The lie, the perfect lie, about people we know, about the relations we have had with them, about our motive for some action, formulated in totally different terms, the lie as to what we are, whom we love, what we feel with regard to people who love us... -- that lie is one of the few things in the world that can open windows for us on to what is new and unknown, that can awaken in us sleeping senses for the contemplation of universes that otherwise we should never have known.
Idleness is not just a vacation, an indulgence or a vice; it is as indispensable to the brain as vitamin D is to the body, and deprived of it we suffer a mental affliction as disfiguring as rickets.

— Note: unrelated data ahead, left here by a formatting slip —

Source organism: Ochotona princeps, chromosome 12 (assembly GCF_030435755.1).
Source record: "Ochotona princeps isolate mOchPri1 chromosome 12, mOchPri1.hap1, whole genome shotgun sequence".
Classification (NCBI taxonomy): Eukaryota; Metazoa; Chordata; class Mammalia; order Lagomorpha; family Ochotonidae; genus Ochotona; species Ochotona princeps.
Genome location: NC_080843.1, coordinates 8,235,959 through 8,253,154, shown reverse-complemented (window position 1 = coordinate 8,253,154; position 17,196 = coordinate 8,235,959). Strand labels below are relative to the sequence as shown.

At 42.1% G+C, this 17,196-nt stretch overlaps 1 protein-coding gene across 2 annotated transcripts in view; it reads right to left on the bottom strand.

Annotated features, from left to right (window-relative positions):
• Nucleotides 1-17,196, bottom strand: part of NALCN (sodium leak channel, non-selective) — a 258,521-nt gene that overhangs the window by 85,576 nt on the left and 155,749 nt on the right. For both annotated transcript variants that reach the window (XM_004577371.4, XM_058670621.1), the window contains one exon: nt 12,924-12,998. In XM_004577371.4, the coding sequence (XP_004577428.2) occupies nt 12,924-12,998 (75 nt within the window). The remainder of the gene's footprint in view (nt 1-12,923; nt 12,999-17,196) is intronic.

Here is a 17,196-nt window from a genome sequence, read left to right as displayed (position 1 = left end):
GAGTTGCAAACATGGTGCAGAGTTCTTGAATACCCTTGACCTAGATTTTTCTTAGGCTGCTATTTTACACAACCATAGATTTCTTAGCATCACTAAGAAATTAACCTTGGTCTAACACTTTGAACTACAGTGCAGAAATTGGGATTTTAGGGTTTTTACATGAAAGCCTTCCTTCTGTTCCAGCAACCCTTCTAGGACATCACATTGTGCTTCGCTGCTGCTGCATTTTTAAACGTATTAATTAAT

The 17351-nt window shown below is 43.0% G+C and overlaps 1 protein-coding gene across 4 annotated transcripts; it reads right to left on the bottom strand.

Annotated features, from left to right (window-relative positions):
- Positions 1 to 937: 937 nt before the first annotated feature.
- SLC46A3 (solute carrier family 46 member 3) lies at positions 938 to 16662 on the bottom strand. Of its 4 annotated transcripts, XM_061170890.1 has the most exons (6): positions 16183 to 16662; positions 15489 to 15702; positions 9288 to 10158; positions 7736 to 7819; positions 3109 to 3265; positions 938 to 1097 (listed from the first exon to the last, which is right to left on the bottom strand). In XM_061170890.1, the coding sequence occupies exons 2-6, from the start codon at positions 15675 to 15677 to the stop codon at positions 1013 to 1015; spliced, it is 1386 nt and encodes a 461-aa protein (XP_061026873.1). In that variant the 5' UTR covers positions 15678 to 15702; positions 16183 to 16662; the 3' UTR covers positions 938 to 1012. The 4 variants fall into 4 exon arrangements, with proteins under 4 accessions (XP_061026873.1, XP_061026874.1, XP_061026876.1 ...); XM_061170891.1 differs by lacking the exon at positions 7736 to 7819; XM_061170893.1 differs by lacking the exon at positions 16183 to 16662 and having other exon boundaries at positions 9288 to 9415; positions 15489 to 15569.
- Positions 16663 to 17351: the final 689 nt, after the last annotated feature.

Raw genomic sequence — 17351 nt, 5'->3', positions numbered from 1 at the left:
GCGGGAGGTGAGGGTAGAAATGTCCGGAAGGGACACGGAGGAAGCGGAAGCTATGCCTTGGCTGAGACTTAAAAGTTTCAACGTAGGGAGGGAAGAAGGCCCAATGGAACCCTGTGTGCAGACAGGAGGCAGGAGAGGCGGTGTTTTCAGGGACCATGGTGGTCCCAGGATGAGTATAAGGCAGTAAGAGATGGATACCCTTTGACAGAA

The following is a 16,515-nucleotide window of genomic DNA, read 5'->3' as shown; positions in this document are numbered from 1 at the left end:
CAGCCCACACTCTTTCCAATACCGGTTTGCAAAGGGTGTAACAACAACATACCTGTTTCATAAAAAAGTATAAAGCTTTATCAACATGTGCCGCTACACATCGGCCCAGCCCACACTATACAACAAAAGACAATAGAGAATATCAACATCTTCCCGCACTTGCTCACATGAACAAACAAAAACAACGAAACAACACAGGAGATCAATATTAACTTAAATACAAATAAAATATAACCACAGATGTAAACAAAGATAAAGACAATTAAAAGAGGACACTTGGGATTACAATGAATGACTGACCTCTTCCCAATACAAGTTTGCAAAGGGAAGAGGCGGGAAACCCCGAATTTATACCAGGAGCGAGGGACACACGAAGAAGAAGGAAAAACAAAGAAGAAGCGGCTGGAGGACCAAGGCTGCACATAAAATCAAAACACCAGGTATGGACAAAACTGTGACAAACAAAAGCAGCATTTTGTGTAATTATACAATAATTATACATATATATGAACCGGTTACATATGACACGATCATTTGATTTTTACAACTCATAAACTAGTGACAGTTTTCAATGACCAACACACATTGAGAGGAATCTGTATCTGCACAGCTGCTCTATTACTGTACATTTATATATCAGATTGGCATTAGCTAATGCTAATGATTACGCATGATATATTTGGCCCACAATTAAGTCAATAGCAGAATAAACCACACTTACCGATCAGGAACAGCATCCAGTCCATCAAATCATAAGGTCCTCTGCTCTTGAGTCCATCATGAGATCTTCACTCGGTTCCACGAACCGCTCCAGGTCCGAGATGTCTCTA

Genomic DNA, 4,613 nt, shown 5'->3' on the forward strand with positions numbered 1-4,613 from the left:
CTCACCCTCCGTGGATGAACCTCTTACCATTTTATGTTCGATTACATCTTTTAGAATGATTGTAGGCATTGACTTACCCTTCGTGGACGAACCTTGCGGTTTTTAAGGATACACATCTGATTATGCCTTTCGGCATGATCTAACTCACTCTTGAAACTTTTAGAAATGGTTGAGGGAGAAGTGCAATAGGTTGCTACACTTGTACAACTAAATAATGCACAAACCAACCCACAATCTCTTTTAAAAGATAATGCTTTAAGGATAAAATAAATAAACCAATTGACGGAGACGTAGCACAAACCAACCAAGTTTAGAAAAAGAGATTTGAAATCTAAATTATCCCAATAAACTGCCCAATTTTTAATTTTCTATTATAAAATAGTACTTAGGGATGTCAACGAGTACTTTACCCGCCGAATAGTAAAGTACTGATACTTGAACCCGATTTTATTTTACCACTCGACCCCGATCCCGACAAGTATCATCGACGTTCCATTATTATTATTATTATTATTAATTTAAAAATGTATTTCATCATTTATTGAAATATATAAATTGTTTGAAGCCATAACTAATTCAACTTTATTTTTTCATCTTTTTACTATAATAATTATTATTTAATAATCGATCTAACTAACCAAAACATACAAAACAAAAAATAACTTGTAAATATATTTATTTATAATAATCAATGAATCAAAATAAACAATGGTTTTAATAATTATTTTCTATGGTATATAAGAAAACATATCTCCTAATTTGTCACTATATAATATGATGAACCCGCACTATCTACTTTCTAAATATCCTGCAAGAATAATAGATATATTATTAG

Tim Kreider, "The 'Busy' Trap"
There is a very high degree of unexpectedness, combined with inevitability and economy. The arguments take so odd and surprising a form; the weapons used seem so childishly simple when compared with the far-reaching results; but there is no escape from the conclusions.
G.H. Hardy, "A Mathematician's Apology"
I'm afraid that the following syllogism may be used by some in the future:
Turing believes machines think
Turing lies with men
Therefore machines do not think
Yours in distress,